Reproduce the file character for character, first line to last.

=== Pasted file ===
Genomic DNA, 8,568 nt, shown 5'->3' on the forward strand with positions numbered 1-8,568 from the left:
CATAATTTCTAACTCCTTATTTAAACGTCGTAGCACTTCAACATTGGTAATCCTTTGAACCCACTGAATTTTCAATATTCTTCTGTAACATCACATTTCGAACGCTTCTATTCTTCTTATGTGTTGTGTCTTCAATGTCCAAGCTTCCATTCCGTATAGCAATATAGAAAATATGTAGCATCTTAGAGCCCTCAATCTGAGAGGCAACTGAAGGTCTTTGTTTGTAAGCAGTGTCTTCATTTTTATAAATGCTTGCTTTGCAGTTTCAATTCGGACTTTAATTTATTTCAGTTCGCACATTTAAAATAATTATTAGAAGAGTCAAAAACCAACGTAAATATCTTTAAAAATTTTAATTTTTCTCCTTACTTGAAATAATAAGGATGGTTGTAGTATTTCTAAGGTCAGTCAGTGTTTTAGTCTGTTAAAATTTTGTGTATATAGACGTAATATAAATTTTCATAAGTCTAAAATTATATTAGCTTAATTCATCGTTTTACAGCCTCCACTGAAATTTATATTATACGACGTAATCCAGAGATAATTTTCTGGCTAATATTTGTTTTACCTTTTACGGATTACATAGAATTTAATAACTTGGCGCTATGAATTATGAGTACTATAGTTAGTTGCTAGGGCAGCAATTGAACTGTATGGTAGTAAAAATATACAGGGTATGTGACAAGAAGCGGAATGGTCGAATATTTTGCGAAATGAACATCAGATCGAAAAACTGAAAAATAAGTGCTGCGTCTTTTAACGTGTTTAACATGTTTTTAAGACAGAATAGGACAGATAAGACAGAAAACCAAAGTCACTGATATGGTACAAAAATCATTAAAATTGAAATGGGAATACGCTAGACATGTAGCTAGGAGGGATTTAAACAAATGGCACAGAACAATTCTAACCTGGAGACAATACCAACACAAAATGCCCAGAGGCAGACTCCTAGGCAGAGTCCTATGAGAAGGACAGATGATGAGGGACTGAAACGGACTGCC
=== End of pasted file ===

Genomic DNA, 8,568 nt, shown 5'->3' on the forward strand with positions numbered 1-8,568 from the left:
CATAATTTCTAACTCCTTATTTAAACGTCGTAGCACTTCAACATTGGTAATCCTTTGAACCCACTGAATTTTCAATATTCTTCTGTAACATCACATTTCGAACGCTTCTATTCTTCTTATGTGTTGTGTCTTCAATGTCCAAGCTTCCATTCCGTATAGCAATATAGAAAATATGTAGCATCTTAGAGCCCTCAATCTGAGAGGCAACTGAAGGTCTTTGTTTGTAAGCAGTGTCTTCATTTTTATAAATGCTTGCTTTGCAGTTTCAATTCGGACTTTAATTTATTTCAGTTCGCACATTTAAAATAATTATTAGAAGAGTCAAAAACCAACGTAAATATCTTTAAAAATTTTAATTTTTCTCCTTACTTGAAATAATAAGGATGGTTGTAGTATTTCTAAGGTCAGTCAGTGTTTTAGTCTGTTAAAATTTTGTGTATATAGACGTAATATAAATTTTCATAAGTCTAAAATTATATTAGCTTAATTCATCGTTTTACAGCCTCCACTGAAATTTATATTATACGACGTAATCCAGAGATAATTTTCTGGCTAATATTTGTTTTACCTTTTACGGATTACATAGAATTTAATAACTTGGCGCTATGAATTATGAGTACTATAGTTAGTTGCTAGGGCAGCAATTGAACTGTATGGTAGTAAAAATATACAGGGTATGTGACAAGAAGCGGAATGGTCGAATATTTTGCGAAATGAACATCAGATCGAAAAACTGAAAAATAAGTGCTGCGTCTTTTAACGTGTTTAACATGTTTTTAAGACAGAATAGGACAGATAAGACAGAAAACCAAAGTCACTGATATGGTACAAAAATCATTAAAATTGAAATGGGAATACGCTAGACATGTAGCTAGGAGGGATTTAAACAAATGGCACAGAACAATTCTAACCTGGAGACAATACCAACACAAAATGCCCAGAGGCAGACTCCTAGGCAGAGTCCTATGAGAAGGACAGATGATGAGGGACTGAAACGGACTGCC